Delaware’s new DuPont reality

(AP Photo/Richard Drew)

(AP Photo/Richard Drew)

Reality is setting in following stunning news of Delaware’s successful effort to land the headquarters of the combined DowDuPont agriculture business.

Here is Doug Rainey’s commentary:

Reality is setting in following stunning news of Delaware’s successful effort to land the headquarters of the combined DowDuPont agriculture business.

Under the current plan, Dow and DuPont will merge later this year, with the combined company splitting up into three entities.

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Now, two of the businesses, specialty products and agriculture will be based in Delaware, with combined sales of the two entities in excess of those of present-day DuPont.

The decision was a big victory for the state with implications that go beyond the actual economic impact.

The deal bolsters the legacy of Gov. Jack Markell, who has calmly guided the state through what has been its most difficult economy since the early days of Gov. Pete duPont’s administration in the 1970s.

Markell is comfortable in dealing with tough-minded CEOs like DuPont’s Edward Breen. Experts from throughout the corporate and government sectors also went to work, a News Journal account indicated.

The afterglow of the victory began to fade over the weekend as the dots were connected on the price of keeping DuPont in the state.

A number of media posts expressed disgust over the deal and the Philadelphia media downplayed the economic impact.

The biggest incentive came earlier this year when the General Assembly passed the Delaware Competes legislation that made needed reforms in the state’s corporate tax structure. The changes won’t be cheap, adding up to about $50 million over the next several years.

The changes were not all aimed at DuPont. We could see other headquarters remain or move to Delaware with a tax structure that more closely reflects the model in other states. The state is also working to keep several hundred jobs at recent DuPont spin-off Chemours.

The state also offered other incentives, many of which will kick in if the company invests $200 million in modernizing dated research sites.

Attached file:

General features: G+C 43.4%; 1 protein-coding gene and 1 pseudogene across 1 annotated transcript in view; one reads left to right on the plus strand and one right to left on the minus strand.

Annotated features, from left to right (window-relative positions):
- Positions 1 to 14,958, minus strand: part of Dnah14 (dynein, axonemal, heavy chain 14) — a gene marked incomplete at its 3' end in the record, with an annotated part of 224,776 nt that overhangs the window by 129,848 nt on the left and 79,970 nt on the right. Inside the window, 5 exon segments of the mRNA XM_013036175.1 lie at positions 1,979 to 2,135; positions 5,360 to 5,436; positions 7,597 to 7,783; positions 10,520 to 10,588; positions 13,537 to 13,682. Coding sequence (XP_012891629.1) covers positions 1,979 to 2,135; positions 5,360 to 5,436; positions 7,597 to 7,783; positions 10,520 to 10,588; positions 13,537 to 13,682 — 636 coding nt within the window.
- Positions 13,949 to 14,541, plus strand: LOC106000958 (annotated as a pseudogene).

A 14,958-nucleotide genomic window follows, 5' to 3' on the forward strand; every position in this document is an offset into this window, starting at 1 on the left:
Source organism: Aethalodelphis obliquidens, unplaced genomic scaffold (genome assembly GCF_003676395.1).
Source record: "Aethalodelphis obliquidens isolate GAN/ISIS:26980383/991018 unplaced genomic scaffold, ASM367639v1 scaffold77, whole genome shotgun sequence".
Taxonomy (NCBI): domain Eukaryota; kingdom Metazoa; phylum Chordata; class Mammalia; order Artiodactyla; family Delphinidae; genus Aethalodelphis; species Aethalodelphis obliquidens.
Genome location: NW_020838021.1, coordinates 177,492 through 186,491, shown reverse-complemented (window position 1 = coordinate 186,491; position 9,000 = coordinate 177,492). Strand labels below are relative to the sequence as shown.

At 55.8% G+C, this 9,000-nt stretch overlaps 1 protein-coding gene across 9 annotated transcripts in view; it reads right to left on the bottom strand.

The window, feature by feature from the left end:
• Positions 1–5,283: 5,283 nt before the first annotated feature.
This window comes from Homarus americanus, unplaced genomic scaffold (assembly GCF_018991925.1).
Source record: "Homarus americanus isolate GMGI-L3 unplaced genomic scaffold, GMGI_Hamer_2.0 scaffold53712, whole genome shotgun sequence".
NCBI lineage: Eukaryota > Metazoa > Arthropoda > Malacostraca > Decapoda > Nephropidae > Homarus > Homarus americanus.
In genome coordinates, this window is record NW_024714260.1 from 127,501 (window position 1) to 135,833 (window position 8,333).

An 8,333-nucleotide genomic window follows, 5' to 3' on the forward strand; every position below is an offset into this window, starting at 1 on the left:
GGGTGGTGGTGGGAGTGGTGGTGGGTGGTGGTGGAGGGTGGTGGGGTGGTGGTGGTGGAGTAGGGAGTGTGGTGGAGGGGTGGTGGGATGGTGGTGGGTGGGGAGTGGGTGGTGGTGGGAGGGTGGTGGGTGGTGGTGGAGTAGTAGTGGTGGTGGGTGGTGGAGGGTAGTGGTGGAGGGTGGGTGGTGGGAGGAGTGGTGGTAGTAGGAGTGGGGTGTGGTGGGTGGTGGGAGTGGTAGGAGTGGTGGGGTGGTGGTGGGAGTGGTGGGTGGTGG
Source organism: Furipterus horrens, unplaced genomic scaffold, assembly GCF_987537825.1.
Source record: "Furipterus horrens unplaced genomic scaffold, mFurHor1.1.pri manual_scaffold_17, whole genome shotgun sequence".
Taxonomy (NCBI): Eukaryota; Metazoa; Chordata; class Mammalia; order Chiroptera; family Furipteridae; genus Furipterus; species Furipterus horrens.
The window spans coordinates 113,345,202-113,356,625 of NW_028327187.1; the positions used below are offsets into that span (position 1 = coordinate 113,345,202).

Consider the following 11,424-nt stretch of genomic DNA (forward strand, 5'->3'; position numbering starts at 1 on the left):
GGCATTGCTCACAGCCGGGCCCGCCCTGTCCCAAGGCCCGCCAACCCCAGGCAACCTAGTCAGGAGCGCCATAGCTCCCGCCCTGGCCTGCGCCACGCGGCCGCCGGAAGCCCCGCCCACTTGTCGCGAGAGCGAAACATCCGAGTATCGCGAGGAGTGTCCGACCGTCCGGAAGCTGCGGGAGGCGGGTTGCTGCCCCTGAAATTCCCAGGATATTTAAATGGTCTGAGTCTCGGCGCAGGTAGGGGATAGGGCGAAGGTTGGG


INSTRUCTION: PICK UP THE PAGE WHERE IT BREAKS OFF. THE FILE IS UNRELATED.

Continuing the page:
A “back of the envelope” calculation indicates that the various changes related to keeping DuPont add up to about $12,000 per job with a payback time eight years in the form of income tax payments and a shorter period of time if other benefits are calculated.

Those seeking quicker returns will be disappointed.

In the current environment, corporate headquarters are streamlined affairs with a small number of staffers working under the CEO and other top officers.

An analyst who follows Dow and DuPont stock said the headquarters of the agricultural operation will employ 100 or so. You could plug in similar numbers for the specialty products business.

The jobs are a mere a blip regarding economic impact, even when the six and seven figure paychecks of some of those working at the site are considered.

Most of the operational end of the agricultural operation will remain in Indiana and Iowa.

Finally, keep in mind that DuPont has already cut 1,700 jobs in Delaware.

The biggest pluses coming out of the DowDuPont announcement will come in the important but vague area of prestige and improved chances for research jobs staying in the state.

Also encouraging were statements from those involved indicating that DuPont is not walking away from research and development work in Delaware in spite of major cuts made at Stine-Haskell in Newark and the Experimental Station near Wilmington.

DuPont CEO Breen has continued to insist that the DowDuPont combination is not backing away from research and development, following criticism of the cuts from some quarters.

Making the case that DuPont has not been stripped of its ability to come up with possible breakthroughs is a key part of the strategy of Breen and outgoing Dow CEO Andrew Liveris to convince Wall Street that the DowDuPont deal will work in the short to medium term.

DuPont shares are now trading at $61 a share, well below the $80 recorded in March of last year as activist investor Nelson Peltz made an unsuccessful bid to put his slate of directors on the DuPont board.

Peltz lost, but DuPont’s slate of directors that included Breen came on board. As the stock price slid, CEO Ellen Kullman retired and was replaced by Breen.

Investors are clearly taking a wait and see attitude on whether the deal will lead to the projected savings and synergies.

With the news on Friday, the fate of Delaware’s investment in retaining DuPont is now tied to that stock price and the success of the spin-off companies.


Doug Rainey is the editor of the Delaware Business Now. He has reported on Delaware business for 25 years. Email Doug at Follow Doug on twitter: 

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